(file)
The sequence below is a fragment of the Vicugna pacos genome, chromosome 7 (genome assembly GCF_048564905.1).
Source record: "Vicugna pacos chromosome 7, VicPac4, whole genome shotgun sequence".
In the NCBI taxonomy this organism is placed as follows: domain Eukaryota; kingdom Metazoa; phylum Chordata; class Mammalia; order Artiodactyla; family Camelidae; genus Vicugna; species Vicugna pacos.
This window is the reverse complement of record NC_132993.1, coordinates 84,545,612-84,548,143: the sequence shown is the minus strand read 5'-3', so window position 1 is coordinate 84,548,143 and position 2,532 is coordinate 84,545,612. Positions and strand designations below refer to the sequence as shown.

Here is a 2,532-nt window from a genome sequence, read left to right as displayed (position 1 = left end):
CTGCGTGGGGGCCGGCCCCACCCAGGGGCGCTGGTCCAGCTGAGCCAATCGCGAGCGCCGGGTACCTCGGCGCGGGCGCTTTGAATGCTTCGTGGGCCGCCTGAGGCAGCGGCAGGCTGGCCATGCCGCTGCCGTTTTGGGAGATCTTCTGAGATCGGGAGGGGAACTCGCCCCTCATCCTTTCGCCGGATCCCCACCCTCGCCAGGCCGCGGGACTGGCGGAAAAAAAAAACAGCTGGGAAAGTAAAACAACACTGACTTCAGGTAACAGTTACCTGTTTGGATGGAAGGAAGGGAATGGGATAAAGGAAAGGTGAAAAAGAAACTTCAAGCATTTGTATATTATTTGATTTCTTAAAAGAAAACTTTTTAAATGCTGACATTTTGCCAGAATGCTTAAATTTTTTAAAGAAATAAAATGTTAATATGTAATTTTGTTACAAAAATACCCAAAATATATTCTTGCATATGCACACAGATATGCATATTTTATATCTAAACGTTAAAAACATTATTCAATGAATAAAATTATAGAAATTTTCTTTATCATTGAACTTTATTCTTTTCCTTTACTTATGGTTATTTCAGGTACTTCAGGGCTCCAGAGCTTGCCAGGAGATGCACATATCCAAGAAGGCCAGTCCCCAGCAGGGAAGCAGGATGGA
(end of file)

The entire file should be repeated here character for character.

The sequence below is a fragment of the Vicugna pacos genome, chromosome 7 (genome assembly GCF_048564905.1).
Source record: "Vicugna pacos chromosome 7, VicPac4, whole genome shotgun sequence".
In the NCBI taxonomy this organism is placed as follows: domain Eukaryota; kingdom Metazoa; phylum Chordata; class Mammalia; order Artiodactyla; family Camelidae; genus Vicugna; species Vicugna pacos.
This window is the reverse complement of record NC_132993.1, coordinates 84,545,612-84,548,143: the sequence shown is the minus strand read 5'-3', so window position 1 is coordinate 84,548,143 and position 2,532 is coordinate 84,545,612. Positions and strand designations below refer to the sequence as shown.

Here is a 2,532-nt window from a genome sequence, read left to right as displayed (position 1 = left end):
CTGCGTGGGGGCCGGCCCCACCCAGGGGCGCTGGTCCAGCTGAGCCAATCGCGAGCGCCGGGTACCTCGGCGCGGGCGCTTTGAATGCTTCGTGGGCCGCCTGAGGCAGCGGCAGGCTGGCCATGCCGCTGCCGTTTTGGGAGATCTTCTGAGATCGGGAGGGGAACTCGCCCCTCATCCTTTCGCCGGATCCCCACCCTCGCCAGGCCGCGGGACTGGCGGAAAAAAAAAACAGCTGGGAAAGTAAAACAACACTGACTTCAGGTAACAGTTACCTGTTTGGATGGAAGGAAGGGAATGGGATAAAGGAAAGGTGAAAAAGAAACTTCAAGCATTTGTATATTATTTGATTTCTTAAAAGAAAACTTTTTAAATGCTGACATTTTGCCAGAATGCTTAAATTTTTTAAAGAAATAAAATGTTAATATGTAATTTTGTTACAAAAATACCCAAAATATATTCTTGCATATGCACACAGATATGCATATTTTATATCTAAACGTTAAAAACATTATTCAATGAATAAAATTATAGAAATTTTCTTTATCATTGAACTTTATTCTTTTCCTTTACTTATGGTTATTTCAGGTACTTCAGGGCTCCAGAGCTTGCCAGGAGATGCACATATCCAAGAAGGCCAGTCCCCAGCAGGGAAGCAGGATGGA